In the instant motion, Defendant argues that the government‟s plea bargaining tactics violated the Sixth Amendment and the due process guarantee of the United States Constitution. As relief, Defendant Badini requests the Court to vacate his conviction or alternatively, to strike the section 851 Information.
In May 2010, approximately two months after the Superseding Indictment had been filed, Defendant and his counsel engaged in a proffer session with the Assistant United States Attorney and case agent investigators assigned to this prosecution. Apparently, Defendant offered to waive trial and plead guilty to the ten-year mandatory sentence. During the proffer session, Defendant declined to discuss the alleged criminal activity of a certain person(s). Therefore, in the view of the government, the proffer session was "completely unproductive."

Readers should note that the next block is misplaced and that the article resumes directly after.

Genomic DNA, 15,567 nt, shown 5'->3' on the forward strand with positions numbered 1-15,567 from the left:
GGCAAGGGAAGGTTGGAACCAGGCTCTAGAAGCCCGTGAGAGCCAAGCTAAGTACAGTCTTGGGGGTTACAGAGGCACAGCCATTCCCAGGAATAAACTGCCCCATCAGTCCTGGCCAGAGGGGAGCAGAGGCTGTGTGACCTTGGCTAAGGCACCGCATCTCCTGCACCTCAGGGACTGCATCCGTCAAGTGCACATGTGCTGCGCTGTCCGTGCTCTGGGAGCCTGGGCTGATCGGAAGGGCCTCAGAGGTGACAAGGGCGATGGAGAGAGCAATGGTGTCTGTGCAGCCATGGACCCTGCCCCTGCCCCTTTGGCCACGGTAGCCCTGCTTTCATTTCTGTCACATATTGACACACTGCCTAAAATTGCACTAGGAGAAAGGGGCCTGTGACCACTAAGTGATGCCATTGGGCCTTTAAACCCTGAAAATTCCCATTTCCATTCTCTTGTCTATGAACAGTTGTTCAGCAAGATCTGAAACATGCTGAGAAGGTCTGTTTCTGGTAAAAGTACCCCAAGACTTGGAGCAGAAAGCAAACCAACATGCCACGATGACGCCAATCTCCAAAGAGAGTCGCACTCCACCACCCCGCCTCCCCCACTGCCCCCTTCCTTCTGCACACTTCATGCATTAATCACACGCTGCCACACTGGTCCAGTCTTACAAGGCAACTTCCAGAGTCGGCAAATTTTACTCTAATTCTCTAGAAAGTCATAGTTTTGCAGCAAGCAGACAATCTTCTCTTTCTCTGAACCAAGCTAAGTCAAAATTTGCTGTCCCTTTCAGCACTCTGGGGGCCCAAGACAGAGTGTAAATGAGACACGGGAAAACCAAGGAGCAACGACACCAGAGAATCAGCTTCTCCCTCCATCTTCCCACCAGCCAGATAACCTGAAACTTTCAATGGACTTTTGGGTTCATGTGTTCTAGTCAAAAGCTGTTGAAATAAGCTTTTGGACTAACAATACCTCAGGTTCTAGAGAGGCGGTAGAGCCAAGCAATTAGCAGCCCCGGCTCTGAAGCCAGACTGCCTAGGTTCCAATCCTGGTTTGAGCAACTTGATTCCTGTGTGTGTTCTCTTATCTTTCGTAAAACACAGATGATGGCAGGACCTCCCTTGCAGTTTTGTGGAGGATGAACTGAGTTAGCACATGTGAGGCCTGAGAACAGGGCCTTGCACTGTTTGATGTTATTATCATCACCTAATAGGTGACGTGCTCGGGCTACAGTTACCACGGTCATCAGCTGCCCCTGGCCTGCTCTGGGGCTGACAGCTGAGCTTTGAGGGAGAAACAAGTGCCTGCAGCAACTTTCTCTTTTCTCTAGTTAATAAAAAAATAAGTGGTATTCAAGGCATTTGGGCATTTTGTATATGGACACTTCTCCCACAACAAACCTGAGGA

On January 29, 2011, the Assistant U.S. Attorney inquired via email whether Defendant would be willing to be plead guilty pursuant to a plea agreement with a provision stipulating a fifteen (15) year prison term. In that same email, the government advised Defendant that the government would file a section 851 Information if Defendant rejected the offer. On February 15, 2011, defense counsel responded that Defendant was not willing to plead guilty if it would result in a 15-year prison term. At that point, negotiations came to an end and no actual 15-year plea offer letter was ever extended to Defendant.
On July 29, 2011, ten days before trial commenced, the government filed the section 851 Information.
In the instant motion, Defendant argues "that the government‟s plea bargaining tactics denied him both the due process of law (sentencing consistent with the judicial mandate under section 3553) and his Sixth Amendment right to a fair trial (fair dealing in plea negotiations). " Mot. at ¶ 39. Defendant requests that his conviction be vacated or, alternatively, that the section 851 Information be stricken. The government responds that Defendant‟s motion is legally unsupported and lacks merit and should, therefore, be denied.